Ambassador Richard Mills
U.S. Deputy Representative to the United Nations
New York, New York
March 30, 2021
Let me start by thanking Ambassador de la Fuente, as others have done, for his briefing and for Mexico’s leadership of the 1540 Committee.
The proliferation of weapons of mass destruction, and their means of delivery, including to terrorists and other non-state actors, remains among the most serious threats facing the international community. Our collective efforts to address this threat are as important now as they have ever been.
The 1540 Committee continued to undertake important work this past year, despite the unprecedented challenges posed by the COVID-19 pandemic. The United States very much appreciates the engagement of the Committee’s Group of Experts with other international organizations. These include: The International Atomic Energy Agency, INTERPOL, the UN Office for Disarmament Affairs, the UN Office on Drugs and Crime, and the UN Office of Counterterrorism.
Similarly, the Committee’s regional collaboration with the OAS, the Organization for Security and Cooperation in Europe, and the Caribbean Community have also helped promote implementation of Resolution 1540. We appreciate their efforts with the regional offices of the UN Office of Disarmament Affairs over the past year.
These are important instances of the cooperation and outreach undertaken by the Committee and its Group of Experts. Their work protects us from the worst consequences: non-state actors acquiring and using weapons of mass destruction. Their actions save lives.
While the COVID-19 pandemic prevented the scheduled Comprehensive Review from taking place in 2020, we, like others, look forward to a technical extension of the 1540 mandate for a period of one year, through April 2022. A technical extension should leave sufficient time for the Security Council to benefit from the robust discussions of the Comprehensive Review before undertaking a substantive update to the Committee’s mandate.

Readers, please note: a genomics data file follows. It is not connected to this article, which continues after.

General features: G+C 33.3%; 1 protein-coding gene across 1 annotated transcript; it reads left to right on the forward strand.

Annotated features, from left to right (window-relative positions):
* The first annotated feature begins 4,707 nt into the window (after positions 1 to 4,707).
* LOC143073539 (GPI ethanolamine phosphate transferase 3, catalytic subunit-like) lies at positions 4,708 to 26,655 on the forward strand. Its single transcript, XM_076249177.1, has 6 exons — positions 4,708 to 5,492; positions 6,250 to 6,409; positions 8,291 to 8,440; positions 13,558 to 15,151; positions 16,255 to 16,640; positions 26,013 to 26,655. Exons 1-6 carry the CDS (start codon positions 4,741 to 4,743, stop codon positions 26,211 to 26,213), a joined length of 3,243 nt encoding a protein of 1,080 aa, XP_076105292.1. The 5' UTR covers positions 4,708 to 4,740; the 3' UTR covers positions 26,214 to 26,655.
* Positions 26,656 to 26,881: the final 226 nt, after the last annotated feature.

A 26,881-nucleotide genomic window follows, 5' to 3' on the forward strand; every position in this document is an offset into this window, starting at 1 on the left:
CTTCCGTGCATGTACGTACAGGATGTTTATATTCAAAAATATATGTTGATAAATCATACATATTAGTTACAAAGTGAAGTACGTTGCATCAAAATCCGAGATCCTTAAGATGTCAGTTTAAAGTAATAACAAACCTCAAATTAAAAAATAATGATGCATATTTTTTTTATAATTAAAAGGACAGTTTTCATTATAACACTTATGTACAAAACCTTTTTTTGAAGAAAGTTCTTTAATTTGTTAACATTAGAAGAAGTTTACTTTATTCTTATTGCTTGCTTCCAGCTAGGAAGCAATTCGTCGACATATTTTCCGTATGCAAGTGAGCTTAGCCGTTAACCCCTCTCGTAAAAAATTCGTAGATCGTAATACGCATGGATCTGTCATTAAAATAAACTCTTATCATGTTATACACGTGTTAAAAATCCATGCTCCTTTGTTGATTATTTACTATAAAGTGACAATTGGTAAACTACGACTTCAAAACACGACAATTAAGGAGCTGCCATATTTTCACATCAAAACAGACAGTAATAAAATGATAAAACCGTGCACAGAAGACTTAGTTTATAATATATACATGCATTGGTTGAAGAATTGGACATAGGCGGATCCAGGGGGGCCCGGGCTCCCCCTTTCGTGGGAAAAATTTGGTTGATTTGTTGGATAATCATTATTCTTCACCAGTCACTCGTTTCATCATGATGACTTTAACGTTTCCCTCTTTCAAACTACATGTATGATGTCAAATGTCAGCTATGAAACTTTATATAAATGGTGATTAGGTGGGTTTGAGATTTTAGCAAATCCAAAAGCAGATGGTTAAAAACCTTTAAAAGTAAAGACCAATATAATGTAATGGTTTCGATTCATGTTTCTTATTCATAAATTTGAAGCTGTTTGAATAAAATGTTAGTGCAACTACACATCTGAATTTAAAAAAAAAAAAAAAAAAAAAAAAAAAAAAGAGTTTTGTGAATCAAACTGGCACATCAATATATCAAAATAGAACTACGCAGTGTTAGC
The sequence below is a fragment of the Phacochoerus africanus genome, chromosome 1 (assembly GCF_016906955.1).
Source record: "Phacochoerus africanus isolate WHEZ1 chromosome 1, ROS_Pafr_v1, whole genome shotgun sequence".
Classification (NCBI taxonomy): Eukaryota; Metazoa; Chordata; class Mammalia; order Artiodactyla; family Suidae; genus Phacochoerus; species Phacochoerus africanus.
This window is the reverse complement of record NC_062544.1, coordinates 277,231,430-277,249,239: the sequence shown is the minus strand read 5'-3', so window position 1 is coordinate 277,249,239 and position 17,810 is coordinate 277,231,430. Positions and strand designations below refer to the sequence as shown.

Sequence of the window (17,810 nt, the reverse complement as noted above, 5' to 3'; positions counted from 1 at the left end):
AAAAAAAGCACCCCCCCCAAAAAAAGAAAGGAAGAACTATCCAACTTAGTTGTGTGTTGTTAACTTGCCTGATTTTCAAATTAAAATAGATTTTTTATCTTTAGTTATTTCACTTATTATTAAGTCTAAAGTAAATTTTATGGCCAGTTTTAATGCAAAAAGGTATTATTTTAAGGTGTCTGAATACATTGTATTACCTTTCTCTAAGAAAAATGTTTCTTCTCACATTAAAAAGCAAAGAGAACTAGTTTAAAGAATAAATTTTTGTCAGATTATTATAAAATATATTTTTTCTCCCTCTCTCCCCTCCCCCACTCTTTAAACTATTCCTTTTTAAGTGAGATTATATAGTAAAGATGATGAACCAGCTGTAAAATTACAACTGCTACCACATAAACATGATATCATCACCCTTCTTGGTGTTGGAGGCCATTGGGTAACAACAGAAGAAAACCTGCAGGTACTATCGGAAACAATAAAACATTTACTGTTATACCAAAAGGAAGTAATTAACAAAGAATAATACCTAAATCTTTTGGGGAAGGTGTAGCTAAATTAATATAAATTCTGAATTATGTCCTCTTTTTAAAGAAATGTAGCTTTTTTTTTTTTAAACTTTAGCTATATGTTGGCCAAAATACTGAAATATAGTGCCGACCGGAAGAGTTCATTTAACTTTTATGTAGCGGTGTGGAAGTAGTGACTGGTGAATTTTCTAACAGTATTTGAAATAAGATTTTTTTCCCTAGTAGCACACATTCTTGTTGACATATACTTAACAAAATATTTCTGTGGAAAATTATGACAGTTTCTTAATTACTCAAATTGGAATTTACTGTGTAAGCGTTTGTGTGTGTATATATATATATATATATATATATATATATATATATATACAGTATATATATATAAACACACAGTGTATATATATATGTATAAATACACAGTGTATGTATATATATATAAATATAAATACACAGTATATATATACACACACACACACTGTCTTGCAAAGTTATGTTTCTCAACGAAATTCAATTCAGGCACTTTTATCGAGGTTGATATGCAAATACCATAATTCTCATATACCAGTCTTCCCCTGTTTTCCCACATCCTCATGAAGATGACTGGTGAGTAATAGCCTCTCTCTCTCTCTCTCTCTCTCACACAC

On the Comprehensive Review’s content, we need to further focus and streamline the 1540 Committee’s engagement with Member States. States must have access to the Committee’s information and its resources. And they must have the opportunity to collaborate with the Committee to best formulate their national assistance requests. The Committee, in turn, will then be better able to identify appropriate assistance providers.
The Committee must also adapt to evolving proliferation threats. That includes making all states aware of emerging technologies, like synthetic biology or unmanned aerial vehicles, which could be used to deliver weapons of mass destruction.
We also must fully empower the Group of Experts to independently promote the Committee’s work to prevent the proliferation of weapons of mass destruction to non-state actors. This includes Panel engagement with Member States, regional and sub-regional organizations, 1540 Regional Coordinators, and civil society.
In the meantime, Member States can take forward steps even before the Comprehensive Review to help promote implementation of Resolution 1540. One simple step would be to appoint national 1540 Points of Contact. National Points of Contact are an important resource for enhancing states’ interactions with the Committee, and for promoting effective coordination within Member States as they seek to implement the resolution. We encourage all Member States to identify their 1540 Points of Contact for the Committee to aid in these efforts.
We look forward to working with the Chair, the members of this Council, and all UN Member States, to ensure a successful Comprehensive Review. This is one of the few established, authoritative international measures in place to address the threat of weapons of mass destruction being acquired and used by terrorists or non-state actors.
The Comprehensive Review and the 1540 mandate renewal can have a defining role in our efforts to address the threat. We ask the members of this Council to be united in ensuring that we are successful. The stakes could not be higher.